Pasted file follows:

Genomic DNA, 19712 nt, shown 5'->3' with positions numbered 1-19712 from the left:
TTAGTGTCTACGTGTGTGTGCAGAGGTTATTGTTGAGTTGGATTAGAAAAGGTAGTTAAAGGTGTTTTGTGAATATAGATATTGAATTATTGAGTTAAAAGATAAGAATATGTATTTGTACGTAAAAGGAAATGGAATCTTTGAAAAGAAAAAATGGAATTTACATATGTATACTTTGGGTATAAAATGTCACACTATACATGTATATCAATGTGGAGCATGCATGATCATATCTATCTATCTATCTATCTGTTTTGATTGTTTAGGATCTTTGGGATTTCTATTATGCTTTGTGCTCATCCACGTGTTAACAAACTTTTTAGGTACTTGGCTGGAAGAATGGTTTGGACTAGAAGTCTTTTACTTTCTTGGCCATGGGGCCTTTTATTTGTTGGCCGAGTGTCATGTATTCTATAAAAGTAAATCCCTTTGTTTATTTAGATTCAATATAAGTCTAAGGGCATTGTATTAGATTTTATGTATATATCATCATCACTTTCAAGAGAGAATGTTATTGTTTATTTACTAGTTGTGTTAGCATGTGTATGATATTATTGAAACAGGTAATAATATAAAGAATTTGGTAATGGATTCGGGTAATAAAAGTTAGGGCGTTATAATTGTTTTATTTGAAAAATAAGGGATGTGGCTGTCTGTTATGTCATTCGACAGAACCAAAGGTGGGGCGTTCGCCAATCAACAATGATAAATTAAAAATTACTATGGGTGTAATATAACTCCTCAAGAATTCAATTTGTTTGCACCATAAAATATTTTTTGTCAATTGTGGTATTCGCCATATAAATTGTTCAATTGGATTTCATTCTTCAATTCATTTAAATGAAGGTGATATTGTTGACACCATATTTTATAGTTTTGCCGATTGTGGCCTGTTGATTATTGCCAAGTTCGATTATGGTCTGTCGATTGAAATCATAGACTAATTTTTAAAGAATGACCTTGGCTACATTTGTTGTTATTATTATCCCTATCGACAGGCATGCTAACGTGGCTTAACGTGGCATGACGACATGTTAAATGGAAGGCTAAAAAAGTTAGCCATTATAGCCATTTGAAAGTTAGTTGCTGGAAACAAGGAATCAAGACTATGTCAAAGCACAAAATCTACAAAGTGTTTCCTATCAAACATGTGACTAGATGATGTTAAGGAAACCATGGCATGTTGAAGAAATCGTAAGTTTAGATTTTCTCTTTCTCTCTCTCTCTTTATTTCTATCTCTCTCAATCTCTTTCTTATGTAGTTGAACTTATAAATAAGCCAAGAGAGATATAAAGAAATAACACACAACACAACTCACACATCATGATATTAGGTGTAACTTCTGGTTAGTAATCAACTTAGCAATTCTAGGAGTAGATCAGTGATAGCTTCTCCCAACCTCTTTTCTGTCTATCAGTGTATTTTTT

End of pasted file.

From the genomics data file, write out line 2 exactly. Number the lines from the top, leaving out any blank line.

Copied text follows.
TTAGTGTCTACGTGTGTGTGCAGAGGTTATTGTTGAGTTGGATTAGAAAAGGTAGTTAAAGGTGTTTTGTGAATATAGATATTGAATTATTGAGTTAAAAGATAAGAATATGTATTTGTACGTAAAAGGAAATGGAATCTTTGAAAAGAAAAAATGGAATTTACATATGTATACTTTGGGTATAAAATGTCACACTATACATGTATATCAATGTGGAGCATGCATGATCATATCTATCTATCTATCTATCTGTTTTGATTGTTTAGGATCTTTGGGATTTCTATTATGCTTTGTGCTCATCCACGTGTTAACAAACTTTTTAGGTACTTGGCTGGAAGAATGGTTTGGACTAGAAGTCTTTTACTTTCTTGGCCATGGGGCCTTTTATTTGTTGGCCGAGTGTCATGTATTCTATAAAAGTAAATCCCTTTGTTTATTTAGATTCAATATAAGTCTAAGGGCATTGTATTAGATTTTATGTATATATCATCATCACTTTCAAGAGAGAATGTTATTGTTTATTTACTAGTTGTGTTAGCATGTGTATGATATTATTGAAACAGGTAATAATATAAAGAATTTGGTAATGGATTCGGGTAATAAAAGTTAGGGCGTTATAATTGTTTTATTTGAAAAATAAGGGATGTGGCTGTCTGTTATGTCATTCGACAGAACCAAAGGTGGGGCGTTCGCCAATCAACAATGATAAATTAAAAATTACTATGGGTGTAATATAACTCCTCAAGAATTCAATTTGTTTGCACCATAAAATATTTTTTGTCAATTGTGGTATTCGCCATATAAATTGTTCAATTGGATTTCATTCTTCAATTCATTTAAATGAAGGTGATATTGTTGACACCATATTTTATAGTTTTGCCGATTGTGGCCTGTTGATTATTGCCAAGTTCGATTATGGTCTGTCGATTGAAATCATAGACTAATTTTTAAAGAATGACCTTGGCTACATTTGTTGTTATTATTATCCCTATCGACAGGCATGCTAACGTGGCTTAACGTGGCATGACGACATGTTAAATGGAAGGCTAAAAAAGTTAGCCATTATAGCCATTTGAAAGTTAGTTGCTGGAAACAAGGAATCAAGACTATGTCAAAGCACAAAATCTACAAAGTGTTTCCTATCAAACATGTGACTAGATGATGTTAAGGAAACCATGGCATGTTGAAGAAATCGTAAGTTTAGATTTTCTCTTTCTCTCTCTCTCTTTATTTCTATCTCTCTCAATCTCTTTCTTATGTAGTTGAACTTATAAATAAGCCAAGAGAGATATAAAGAAATAACACACAACACAACTCACACATCATGATATTAGGTGTAACTTCTGGTTAGTAATCAACTTAGCAATTCTAGGAGTAGATCAGTGATAGCTTCTCCCAACCTCTTTTCTGTCTATCAGTGTATTTTTT